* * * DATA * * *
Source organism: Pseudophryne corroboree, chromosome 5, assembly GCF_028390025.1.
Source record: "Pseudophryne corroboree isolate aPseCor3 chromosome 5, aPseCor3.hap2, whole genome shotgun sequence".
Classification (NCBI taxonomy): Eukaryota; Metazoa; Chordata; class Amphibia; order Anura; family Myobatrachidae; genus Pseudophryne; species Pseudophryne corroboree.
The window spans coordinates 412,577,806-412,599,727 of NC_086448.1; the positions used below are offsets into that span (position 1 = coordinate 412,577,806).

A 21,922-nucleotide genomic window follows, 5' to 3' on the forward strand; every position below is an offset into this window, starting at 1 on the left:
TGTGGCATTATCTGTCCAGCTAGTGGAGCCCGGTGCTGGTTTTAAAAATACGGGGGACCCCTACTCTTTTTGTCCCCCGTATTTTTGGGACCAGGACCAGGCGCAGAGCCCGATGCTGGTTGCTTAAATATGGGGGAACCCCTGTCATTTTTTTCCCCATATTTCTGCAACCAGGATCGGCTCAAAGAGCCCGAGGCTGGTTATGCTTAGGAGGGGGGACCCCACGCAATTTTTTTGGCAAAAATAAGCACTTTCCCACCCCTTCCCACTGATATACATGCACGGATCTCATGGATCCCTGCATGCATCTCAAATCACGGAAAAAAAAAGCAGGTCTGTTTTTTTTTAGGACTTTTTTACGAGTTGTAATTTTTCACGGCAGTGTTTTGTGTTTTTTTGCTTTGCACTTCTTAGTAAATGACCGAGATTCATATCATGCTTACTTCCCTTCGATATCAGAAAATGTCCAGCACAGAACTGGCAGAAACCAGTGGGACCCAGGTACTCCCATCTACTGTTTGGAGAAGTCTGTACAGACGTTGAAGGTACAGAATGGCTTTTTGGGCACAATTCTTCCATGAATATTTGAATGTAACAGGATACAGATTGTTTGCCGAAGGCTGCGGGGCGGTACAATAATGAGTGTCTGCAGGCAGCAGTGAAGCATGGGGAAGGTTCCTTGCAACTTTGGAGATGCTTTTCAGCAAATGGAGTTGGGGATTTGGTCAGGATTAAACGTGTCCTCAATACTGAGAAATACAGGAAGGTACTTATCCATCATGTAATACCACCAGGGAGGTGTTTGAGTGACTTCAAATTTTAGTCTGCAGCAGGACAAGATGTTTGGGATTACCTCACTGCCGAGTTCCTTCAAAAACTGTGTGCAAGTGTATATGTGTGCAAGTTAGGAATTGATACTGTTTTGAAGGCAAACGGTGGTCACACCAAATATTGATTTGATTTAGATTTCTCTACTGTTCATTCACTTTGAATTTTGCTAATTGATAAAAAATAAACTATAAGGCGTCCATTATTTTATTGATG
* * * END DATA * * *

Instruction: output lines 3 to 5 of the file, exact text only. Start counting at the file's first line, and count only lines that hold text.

Classification (NCBI taxonomy): Eukaryota; Metazoa; Chordata; class Amphibia; order Anura; family Myobatrachidae; genus Pseudophryne; species Pseudophryne corroboree.
The window spans coordinates 412,577,806-412,599,727 of NC_086448.1; the positions used below are offsets into that span (position 1 = coordinate 412,577,806).

A 21,922-nucleotide genomic window follows, 5' to 3' on the forward strand; every position below is an offset into this window, starting at 1 on the left: